November 08, 2007

Inclusive Tourism: Some Definitions

When does travel - moving from point A to point B - become tourism?

Webster says that tourism is:

Function: noun
1 : the practice of traveling for recreation
2 : the guidance or management of tourists
3 a : the promotion or encouragement of touring b : the accommodation of tourists


Wikipedia elaborates with:

Tourism can be defined as the act of travel for the purpose of recreation, and the provision of services for this act. A tourist is someone who travels at least fifty miles from home, as defined by the World Tourism Organization (a United Nations body).

A more comprehensive definition would be that tourism is a service industry, comprising a number of tangible and intangible components. The tangible elements include transport systems - air, rail, road, water and now, space; hospitality services - accommodation, foods and beverages, tours, souvenirs; and related services such as banking, insurance and safety & security.

The intangible elements include: rest and relaxation, culture, escape, adventure, new and different experiences.


Bottom line? Tourism is when you find yourself 50 miles or more away from home - for the right reasons.

Travel & Disability at Suite 101 concerns itself with "Inclusive Tourism" and the means to achieving it, "Inclusive Destination Development."

In this case "inclusive" refers to accommodating a broad range of tourists not to a particular payment scheme for the travel product. There can be confusion because "all inclusive" is also used by the travel industry to describe self-contained resorts and/or packaged tours where all expenses and amenities are included in the initial price.

Rather "inclusive" is used in the sense that it is used by the World Bank in its promotion of "Inclusive Development."

The World Bank promotes "Inclusive Development" as economic and regional development that allows for full social participation of people with disabilities. "Destination Development" is the phrase used by the tourism industry to describe the strategic application of planning, development, and marketing resources to enhance a location as a desired destination for travelers.

"Inclusive Destination Development" uses the word "inclusive", in the sense it is used by the World Bank, to mean "allowing for the full social participation of people with disabilities." Thus, Inclusive Destination Development is "the systematic and strategic application of resources to render a location a destination of choice for persons with disabilities."

The goal of Inclusive Tourism is to accommodate the broadest range of tourists possible without stigma or the need for special accommodation

Inclusive Tourism is one important means through which persons with disabilities participate in society at a distance from their homes. At the same time, the presence of these tourists provides a model - and source of funding - for the inclusive practices and infrastructure necessary for their presence. Inclusive Tourism partially funds Inclusive Destination Development. Inclusive tourism is an example of democratization and the dissemination of human rights through a market-driven mechanism.

Known by various names in various places such as, accessible tourism or tourism for all, inclusive tourism is made possible by the widespread adoption of the Seven Principles of Universal Design:

1. Equitable Use: The design does not disadvantage or stigmatize any group of users.
2. Flexibility in Use: The design accommodates a wide range of individual preferences and abilities.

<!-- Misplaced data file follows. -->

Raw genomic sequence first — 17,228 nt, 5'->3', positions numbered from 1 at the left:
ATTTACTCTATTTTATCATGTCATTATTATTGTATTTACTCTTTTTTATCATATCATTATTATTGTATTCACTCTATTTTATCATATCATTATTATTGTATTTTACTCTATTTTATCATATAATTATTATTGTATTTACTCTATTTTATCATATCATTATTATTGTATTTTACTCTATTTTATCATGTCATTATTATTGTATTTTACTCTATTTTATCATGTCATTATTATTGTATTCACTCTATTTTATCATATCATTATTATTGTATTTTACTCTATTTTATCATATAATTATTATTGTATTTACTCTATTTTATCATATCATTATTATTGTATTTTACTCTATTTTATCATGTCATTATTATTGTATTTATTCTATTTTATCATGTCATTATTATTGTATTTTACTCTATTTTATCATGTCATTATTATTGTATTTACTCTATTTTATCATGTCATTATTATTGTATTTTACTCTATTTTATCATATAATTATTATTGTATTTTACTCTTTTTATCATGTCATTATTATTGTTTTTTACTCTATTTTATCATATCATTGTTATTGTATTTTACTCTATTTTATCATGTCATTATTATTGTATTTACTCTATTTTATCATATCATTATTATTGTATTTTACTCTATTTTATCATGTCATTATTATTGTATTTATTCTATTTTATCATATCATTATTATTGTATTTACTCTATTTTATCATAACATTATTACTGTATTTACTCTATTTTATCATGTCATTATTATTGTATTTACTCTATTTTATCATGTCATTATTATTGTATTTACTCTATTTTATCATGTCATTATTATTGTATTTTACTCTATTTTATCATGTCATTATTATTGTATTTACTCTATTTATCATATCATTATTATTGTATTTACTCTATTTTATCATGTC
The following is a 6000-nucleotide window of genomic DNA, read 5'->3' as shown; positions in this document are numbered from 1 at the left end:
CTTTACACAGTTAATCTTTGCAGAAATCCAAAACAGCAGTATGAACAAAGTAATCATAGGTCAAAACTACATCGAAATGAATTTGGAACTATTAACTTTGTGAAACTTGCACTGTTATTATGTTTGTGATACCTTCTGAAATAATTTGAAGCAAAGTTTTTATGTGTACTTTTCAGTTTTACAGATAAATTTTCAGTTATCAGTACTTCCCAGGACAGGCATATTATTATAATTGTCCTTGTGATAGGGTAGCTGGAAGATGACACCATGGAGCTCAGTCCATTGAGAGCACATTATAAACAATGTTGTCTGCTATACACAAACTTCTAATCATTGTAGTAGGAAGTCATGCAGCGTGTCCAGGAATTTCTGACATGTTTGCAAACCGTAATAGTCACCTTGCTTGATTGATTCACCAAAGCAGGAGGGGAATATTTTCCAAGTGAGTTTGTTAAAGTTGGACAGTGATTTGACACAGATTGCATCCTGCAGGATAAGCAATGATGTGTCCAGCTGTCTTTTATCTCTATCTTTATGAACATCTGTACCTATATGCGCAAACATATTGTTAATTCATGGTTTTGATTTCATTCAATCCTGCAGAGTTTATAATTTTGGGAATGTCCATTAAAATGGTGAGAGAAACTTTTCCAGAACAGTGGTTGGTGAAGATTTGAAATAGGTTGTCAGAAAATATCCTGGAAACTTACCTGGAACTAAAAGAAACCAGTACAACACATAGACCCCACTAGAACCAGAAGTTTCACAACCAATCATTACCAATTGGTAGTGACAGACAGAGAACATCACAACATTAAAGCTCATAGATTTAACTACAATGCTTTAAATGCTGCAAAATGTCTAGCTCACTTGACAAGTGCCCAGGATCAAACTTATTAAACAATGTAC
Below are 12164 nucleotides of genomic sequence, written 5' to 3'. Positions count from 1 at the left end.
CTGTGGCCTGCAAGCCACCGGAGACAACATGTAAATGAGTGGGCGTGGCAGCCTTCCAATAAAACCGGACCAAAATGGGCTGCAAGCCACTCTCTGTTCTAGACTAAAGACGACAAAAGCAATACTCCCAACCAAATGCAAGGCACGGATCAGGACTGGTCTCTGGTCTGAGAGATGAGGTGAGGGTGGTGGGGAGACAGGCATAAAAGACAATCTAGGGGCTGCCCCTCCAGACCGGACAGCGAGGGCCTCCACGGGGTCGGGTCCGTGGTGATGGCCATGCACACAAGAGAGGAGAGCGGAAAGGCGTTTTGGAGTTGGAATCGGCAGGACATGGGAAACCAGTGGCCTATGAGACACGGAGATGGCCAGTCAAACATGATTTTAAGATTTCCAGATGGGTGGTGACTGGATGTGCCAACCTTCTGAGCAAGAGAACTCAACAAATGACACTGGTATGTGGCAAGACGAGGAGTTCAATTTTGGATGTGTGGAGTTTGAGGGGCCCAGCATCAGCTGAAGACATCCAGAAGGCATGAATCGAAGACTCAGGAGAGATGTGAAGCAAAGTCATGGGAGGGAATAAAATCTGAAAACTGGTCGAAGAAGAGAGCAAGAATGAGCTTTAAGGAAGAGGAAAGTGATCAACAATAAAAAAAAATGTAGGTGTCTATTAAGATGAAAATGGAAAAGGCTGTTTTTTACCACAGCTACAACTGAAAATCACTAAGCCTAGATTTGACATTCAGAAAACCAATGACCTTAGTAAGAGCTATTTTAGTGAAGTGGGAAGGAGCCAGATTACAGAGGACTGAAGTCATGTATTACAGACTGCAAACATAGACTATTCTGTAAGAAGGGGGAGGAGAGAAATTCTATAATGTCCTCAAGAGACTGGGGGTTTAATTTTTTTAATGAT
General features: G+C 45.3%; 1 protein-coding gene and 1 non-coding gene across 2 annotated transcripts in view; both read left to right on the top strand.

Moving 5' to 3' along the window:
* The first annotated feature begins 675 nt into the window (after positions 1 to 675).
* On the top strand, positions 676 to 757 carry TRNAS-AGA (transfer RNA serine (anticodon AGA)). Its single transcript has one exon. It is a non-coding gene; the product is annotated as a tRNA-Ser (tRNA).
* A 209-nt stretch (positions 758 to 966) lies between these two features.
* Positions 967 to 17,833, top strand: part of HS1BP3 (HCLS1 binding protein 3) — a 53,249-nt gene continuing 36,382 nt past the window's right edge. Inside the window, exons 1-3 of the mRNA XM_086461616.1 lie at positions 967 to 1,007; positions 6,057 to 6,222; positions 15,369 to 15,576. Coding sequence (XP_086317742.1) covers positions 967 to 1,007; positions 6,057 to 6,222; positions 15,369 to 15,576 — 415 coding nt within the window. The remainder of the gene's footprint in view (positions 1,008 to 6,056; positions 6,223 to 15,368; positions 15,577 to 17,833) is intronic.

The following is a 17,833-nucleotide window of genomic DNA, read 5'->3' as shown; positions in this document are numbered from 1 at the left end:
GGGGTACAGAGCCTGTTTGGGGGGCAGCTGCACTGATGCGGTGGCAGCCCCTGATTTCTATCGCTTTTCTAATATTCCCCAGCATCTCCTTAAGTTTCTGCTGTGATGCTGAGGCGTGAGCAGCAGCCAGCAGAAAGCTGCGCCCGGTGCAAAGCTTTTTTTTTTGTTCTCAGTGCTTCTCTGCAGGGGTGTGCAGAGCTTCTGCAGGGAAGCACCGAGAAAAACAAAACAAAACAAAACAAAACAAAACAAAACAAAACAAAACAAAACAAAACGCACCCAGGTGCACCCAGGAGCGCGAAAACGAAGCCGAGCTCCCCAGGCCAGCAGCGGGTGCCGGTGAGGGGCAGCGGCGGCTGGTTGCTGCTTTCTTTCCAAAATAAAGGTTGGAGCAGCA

3. Simple, Intuitive Use: Use of the design is easy to understand, regardless of the user's experience, knowledge, language skills, or current concentration level.
4. Perceptible Information: The design communicates necessary information effectively to the user, regardless of ambient conditions or the user's sensory abilities.
5. Tolerance for Error: The design minimizes hazards and the adverse consequences of accidental or unintended actions.
6. Low Physical Effort: The design can be used efficiently and comfortably, and with a minimum of fatigue.
7. Size and Space for Approach & Use: Appropriate size and space is provided for approach, reach, manipulation, and use, regardless of the user's body size, posture, or mobility. *

Related to Universal Design is the concept "Visitability." Visitability refers to private homes and a certain minimum set of standards that make them hospitable to one subgroup of those with disabiities - guests using wheelchairs:

While the concept of Visitability is very simple, the definition has several interactive layers: The spirit of Visitability is as important as the list of features.

That spirit says, it's not just unwise, but unacceptable that new homes continue to be built with basic barriers... These barriers cause daily, draining drudgery; physically unsafe conditions; social isolation; and undesired institutionalization... The features list must be partly rigid and partly flexible. The inflexible Visitability features are:

* Wide passage doors
* At least a half bath/powder room on the main floor
* At least one zero-step entrance


Visitability is not directly relevant to the hospitality industry, and thus tourism, as it only seeks address the construction of new private homes. However, as the concepts of Universal Design and Visitability redefine the housing market, hotel and resort guests will come to expect non-exclusionary architecture in order to recreate the familiar sense of home and socialize with their disabled travel companions.


The World Tourism Organization

Concrete Change

The Rolling Rains Report

* Compiled by advocates of universal design, listed in alphabetical order: Bettye Rose Connell, Mike Jones, Ron Mace, Jim Mueller, Abir Mullick, Elaine Ostroff, Jon Sanford, Ed Steinfeld, Molly Story, Gregg Vanderheiden

Posted by rollingrains at November 8, 2007 01:34 AM